How to Get a Job in Wall Street

Getting a job on Wall Street can be difficult for outsiders. If you don’t have experience, you’ll likely sound like a fool in your interview. There are some people in your shoes, though. Some of them know insiders, so they can be more persuasive. So what are the best ways to land a job on Wall Street? Read on to discover how you can crack the Wall Street nutshell.

Analytical work

In the financial services industry, analysts are often asked to perform “analytical work.” This can include everything from entering historical company data from public documents to financial statement modeling and valuation. This type of work is commonly used in interviews, and Wall Street Prep training programs help candidates gain an understanding of this type of work. Below are some of the most common examples of analytical work. To apply for these jobs, you should have a background in finance and Excel.

Working at a small or mid-size firm

Working for a small or mid-size firm on the financial circuit has its advantages. In addition to lower overhead, small firms can offer more opportunities for specialization. Mid-sized firms are more diverse in their client base and work in more areas. They also see more engagements. One CPA at a mid-size firm, Jake Thompson, says the work environment is less formal than a larger firm.

While working in the front office of a Wall Street firm can be a glamorous experience, it’s also one of the toughest. Most analysts and associates work 80-100 hours a week, making it essential to have a high level of endurance. Most people quit before the good stuff happens, because they can’t handle the pressure, rejection, late nights, and early mornings. But those who can stand the pressure will most likely thrive in this environment.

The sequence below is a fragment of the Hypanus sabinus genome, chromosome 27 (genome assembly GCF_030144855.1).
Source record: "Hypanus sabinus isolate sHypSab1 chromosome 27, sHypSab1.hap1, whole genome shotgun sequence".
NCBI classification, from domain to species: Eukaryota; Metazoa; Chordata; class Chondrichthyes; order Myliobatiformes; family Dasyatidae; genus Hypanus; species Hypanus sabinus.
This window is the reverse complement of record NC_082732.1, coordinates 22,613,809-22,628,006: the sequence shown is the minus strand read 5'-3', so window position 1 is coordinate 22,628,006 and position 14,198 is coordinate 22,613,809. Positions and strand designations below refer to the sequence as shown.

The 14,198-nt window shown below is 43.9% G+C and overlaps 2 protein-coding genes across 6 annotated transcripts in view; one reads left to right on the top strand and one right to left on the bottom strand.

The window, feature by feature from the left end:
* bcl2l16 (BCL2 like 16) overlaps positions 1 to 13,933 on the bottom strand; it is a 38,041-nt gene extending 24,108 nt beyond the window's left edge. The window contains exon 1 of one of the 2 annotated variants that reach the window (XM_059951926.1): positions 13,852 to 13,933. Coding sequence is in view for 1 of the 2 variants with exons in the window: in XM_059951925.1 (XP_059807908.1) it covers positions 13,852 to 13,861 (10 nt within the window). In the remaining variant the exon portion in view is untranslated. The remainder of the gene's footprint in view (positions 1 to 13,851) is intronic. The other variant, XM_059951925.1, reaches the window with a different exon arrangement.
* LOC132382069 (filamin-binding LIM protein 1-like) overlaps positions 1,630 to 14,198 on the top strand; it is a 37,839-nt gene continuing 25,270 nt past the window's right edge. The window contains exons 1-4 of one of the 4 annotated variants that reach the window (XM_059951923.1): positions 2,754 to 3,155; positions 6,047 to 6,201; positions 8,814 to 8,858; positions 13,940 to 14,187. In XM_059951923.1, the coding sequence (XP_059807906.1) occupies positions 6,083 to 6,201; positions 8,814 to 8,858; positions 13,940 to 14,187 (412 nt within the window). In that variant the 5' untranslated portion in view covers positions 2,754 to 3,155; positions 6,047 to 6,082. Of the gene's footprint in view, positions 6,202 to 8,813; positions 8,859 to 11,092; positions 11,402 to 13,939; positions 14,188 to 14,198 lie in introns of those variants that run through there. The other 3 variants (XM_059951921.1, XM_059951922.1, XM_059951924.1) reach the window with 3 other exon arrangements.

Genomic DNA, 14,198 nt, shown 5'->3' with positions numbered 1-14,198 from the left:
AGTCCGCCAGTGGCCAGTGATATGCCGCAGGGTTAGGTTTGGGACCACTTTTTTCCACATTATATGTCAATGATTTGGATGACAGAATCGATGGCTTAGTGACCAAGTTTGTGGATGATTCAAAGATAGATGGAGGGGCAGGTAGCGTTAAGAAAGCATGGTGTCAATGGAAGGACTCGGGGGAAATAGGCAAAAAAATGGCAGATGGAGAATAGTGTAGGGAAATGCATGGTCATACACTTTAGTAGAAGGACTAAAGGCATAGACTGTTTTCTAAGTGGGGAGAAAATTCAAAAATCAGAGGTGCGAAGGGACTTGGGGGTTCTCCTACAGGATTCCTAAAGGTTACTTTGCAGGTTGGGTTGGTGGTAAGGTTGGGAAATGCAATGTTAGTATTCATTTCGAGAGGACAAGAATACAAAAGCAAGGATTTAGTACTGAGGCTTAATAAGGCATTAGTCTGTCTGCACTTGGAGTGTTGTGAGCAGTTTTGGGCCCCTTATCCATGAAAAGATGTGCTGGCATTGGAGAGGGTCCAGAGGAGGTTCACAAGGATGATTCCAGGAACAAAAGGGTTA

The prestigious jobs on Wall Street are rarely posted, so getting them requires some networking skills. Fortunately, the art of networking is becoming much more acceptable than it was ten years ago. By following a few simple rules, you can make it more effective than ever. Here are 6 networking dos and don’ts to remember:

job in wall street

When networking, you should focus on roles that align with your interests. Different roles on Wall Street require different types of skills, so making sure that you understand the role you are applying for will help you stand out and get the attention of recruiters. Moreover, you should always remember to keep your Loyola email and address professional. SATs and ACTs should not be included in your resume unless you scored more than 1400/2100.

After identifying your target audience, build a network of at least 200-300 individuals. LinkedIn and other social networks are both effective tools to use in networking. LinkedIn and Facebook groups are good places to find industry-related mentors and connections. Likewise, you can find financial industry experts on Facebook and start connecting with them. As you build your network, be sure to send invitations. As much as possible, avoid cold calling and only talk to people you know and trust.

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